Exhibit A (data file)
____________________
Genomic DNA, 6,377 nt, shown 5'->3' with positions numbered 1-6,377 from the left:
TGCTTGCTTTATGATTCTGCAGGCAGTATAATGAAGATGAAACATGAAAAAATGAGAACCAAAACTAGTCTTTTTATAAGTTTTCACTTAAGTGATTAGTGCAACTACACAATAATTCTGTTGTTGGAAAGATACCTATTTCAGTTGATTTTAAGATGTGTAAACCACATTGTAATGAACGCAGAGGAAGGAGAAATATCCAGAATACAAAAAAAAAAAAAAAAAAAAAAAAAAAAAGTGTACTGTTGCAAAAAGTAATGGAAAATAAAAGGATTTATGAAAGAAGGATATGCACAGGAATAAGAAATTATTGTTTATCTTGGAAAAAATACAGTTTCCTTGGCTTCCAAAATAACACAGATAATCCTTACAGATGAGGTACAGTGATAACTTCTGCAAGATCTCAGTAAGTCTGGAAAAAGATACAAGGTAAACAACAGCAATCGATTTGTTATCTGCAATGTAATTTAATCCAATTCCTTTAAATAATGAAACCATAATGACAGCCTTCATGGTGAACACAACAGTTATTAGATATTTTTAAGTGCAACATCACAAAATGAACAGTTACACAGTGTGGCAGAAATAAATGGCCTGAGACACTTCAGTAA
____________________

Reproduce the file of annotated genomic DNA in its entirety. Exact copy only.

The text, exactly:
Genomic DNA, 6,377 nt, shown 5'->3' with positions numbered 1-6,377 from the left:
TGCTTGCTTTATGATTCTGCAGGCAGTATAATGAAGATGAAACATGAAAAAATGAGAACCAAAACTAGTCTTTTTATAAGTTTTCACTTAAGTGATTAGTGCAACTACACAATAATTCTGTTGTTGGAAAGATACCTATTTCAGTTGATTTTAAGATGTGTAAACCACATTGTAATGAACGCAGAGGAAGGAGAAATATCCAGAATACAAAAAAAAAAAAAAAAAAAAAAAAAAAAAGTGTACTGTTGCAAAAAGTAATGGAAAATAAAAGGATTTATGAAAGAAGGATATGCACAGGAATAAGAAATTATTGTTTATCTTGGAAAAAATACAGTTTCCTTGGCTTCCAAAATAACACAGATAATCCTTACAGATGAGGTACAGTGATAACTTCTGCAAGATCTCAGTAAGTCTGGAAAAAGATACAAGGTAAACAACAGCAATCGATTTGTTATCTGCAATGTAATTTAATCCAATTCCTTTAAATAATGAAACCATAATGACAGCCTTCATGGTGAACACAACAGTTATTAGATATTTTTAAGTGCAACATCACAAAATGAACAGTTACACAGTGTGGCAGAAATAAATGGCCTGAGACACTTCAGTAA